World Cup security crisis dividing cricket
January 29, London
Fears that the crisis over Zimbabwe and Kenya's role in the World Cup could lead to a split in the global game mounted Wednesday after India signalled it would oppose proposals to move matches out of the troubled African states.
England's players and New Zealand cricket chiefs have said they want their matches in Harare and Nairobi respectively to be relocated to main tournament hosts South Africa on security grounds.
But sources close to the Board of Control for Cricket in India (BCCI) told AFP they would oppose such moves when the International Cricket Council (ICC)'s executive board discusses the issue again on Thursday.
"The ICC has so far resisted attempts to take World Cup matches out of Zimbabwe and Kenya, and we support that stand," a BCCI source told AFP in New Delhi.
"Organisers have spent money and effort to host these games, you just can't take them away."
The ICC, whose president Malcolm Gray and chief executive Malcolm Speed are both Australians, are wary of anything that could create a permanent split between white and non-white countries.
That, in part, explains their hardline approach over the venues.
India, along with Australia, England, Pakistan, Namibia and the Netherlands are scheduled to play in Zimbabwe. Sri Lanka, as well as New Zealand, have a game in Kenya.
Even India's arch political and cricket rival Pakistan is due to back the BCCI on this issue.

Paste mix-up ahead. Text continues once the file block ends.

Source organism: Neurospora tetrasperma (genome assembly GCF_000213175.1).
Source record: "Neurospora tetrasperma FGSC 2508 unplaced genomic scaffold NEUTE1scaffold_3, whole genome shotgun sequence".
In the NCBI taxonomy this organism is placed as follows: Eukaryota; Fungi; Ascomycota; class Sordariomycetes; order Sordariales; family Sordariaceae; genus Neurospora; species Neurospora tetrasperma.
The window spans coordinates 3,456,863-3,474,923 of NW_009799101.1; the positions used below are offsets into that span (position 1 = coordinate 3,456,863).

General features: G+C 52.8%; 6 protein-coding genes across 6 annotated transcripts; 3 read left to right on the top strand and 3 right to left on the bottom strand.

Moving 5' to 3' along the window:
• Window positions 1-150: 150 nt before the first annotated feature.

The British and Australian governments have both been severely critical of alleged human rights abuses perpetrated by Zimbabwe President Robert Mugabe in the famine-threatened country.
Both governments have called on their teams to withdraw from Zimbabwe in protest at Mugabe's regime and some believe these appeals have placed their sides at particular risk.
So far, these calls have been resisted by their respective cricket authorities but on Monday, England's players issued a statement calling for their match in Harare to be moved to South Africa, where the bulk of the 54 World Cup games are taking place.
But the England and Wales Cricket Board's (ECB) position is complicated by worries that an Harare withdrawal will lead to a Mugabe-inspired retaliatory cancellation of Zimbabwe's post World Cup tour of England.
ECB bosses fear they could lose as much as 10 million pounds (16.4 million dollars) if Zimbabwe pull out.
New Zealand are fearful of further terrorist attacks in Kenya after 11 people were killed in a car bomb explosion in Mombassa in November.
Zimbabwe and Kenya will gain full points if their rivals forfeit matches.
That may not be a problem for tournament favourites Australia but it could damage England hopes of making it through to the knockout stages.
At the 1996 World Cup, Australia forfeited points after withdrawing from a match in Sri Lanka on safety grounds but still went on to reach the final.
The crisis could still be unresolved by the time the World Cup starts.
Speed said last week matches could be moved with as little as four days notice, meaning cricket chiefs may delay making a decision until the last minute.